Here’s a tip, for anyone seriously interested in the big issues that will dominate discussion in the next 5-10 years. You should become familiar (if you’re not already) with the work of Jamais Cascio. Jamais is someone who consistently has deep, interesting, and challenging things to say about the large changes that are likely to sweep over the planet in the decades ahead.
In 2003, Jamais co-founded WorldChanging.com, a website dedicated to finding and calling attention to models, tools and ideas for building a “bright green” future. In March, 2006, he started Open the Future.
One topic that Jamais has often addressed is geoengineering – sometimes also called “climate engineering”, “planetary engineering”, or “terraforming”. Geoengineering covers a range of large-scale projects that could, conceivably, be deployed to head-off the effects of runaway global warming. Examples include launching large mirrors into space to reflect sunlight away from the earth, injecting sulphate particles into the stratosphere, brightening clouds or deserts to increase their reflectivity, and extracting greenhouse gases from the atmosphere. It’s a thoroughly controversial topic. But Jamais treads skilfully and thoughtfully through the controversies.
A collection of essays by Jamais on the topic of geoengineering is available in book format, under the title “Hacking the earth: understanding the consequences of geoengineering“. It’s a slim volume, with just over 100 pages, but it packs lots of big thoughts. While reading, I found myself nodding in agreement throughout the book.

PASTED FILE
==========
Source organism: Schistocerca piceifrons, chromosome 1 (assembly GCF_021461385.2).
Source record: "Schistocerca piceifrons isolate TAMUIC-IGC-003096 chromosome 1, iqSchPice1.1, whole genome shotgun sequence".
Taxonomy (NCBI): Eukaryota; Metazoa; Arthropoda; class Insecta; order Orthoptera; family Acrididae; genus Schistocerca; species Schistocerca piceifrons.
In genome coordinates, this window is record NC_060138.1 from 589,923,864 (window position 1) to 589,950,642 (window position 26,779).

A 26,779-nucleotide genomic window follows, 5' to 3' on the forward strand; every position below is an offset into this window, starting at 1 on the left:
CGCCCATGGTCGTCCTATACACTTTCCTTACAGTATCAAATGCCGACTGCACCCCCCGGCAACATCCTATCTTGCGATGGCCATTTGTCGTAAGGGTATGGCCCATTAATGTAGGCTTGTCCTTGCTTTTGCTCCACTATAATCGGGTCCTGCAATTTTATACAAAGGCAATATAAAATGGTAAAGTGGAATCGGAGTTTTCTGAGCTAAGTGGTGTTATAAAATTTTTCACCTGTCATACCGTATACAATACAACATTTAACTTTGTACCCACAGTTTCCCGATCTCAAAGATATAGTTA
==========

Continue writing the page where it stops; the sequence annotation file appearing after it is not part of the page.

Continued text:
At present, this book is only available from Lulu.com. As Jamais says, the book is, for him:
an experiment in self-publishing…
… in recent weeks various friends have tried out – and given high marks to – web-based self-publishing outfits like Lulu.com… I thought I’d give this method a shot.
The material in the book is derived from articles published online at Open the Future and elsewhere. Some of the big themes are as follows (the following bullet points are all excerpts from Jamais’ writing):
- Feedback effects ranging from methane released from melting permafrost to carbon emissions from decaying remnants of forests devoured by pine beetles risk boosting greenhouse gases faster than natural compensation mechanisms can handle. The accumulation of non-linear drivers can lead to “tipping point” events causing functionally irreversible changes to geophysical systems (such as massive sea-level increases). Some of these can have feedback effects of their own, such as the elimination of ice caps reducing global albedo, thereby accelerating heating.
- None of the bright green solutions — ultra-efficient buildings and vehicles, top-to-bottom urban redesigns, local foods, renewable energy systems, and the like — will do anything to reduce the anthropogenic greenhouse gases that have already been emitted. The best result we get is stabilizing at an already high greenhouse gas level. And because of ocean thermal inertia and other big, slow climate effects, the Earth will continue to warm for a couple of decades even after we stop all greenhouse gas emissions. Transforming our civilization into a bright green wonderland won’t be easy, and under even the most optimistic estimates will take at least a decade; by the time we finally stop putting out additional greenhouse gases, we could well have gone past a point where globally disastrous results are inevitable. In fact, given the complexity of climate feedback systems, we may already have passed such a tipping point, even if we stopped all emissions today.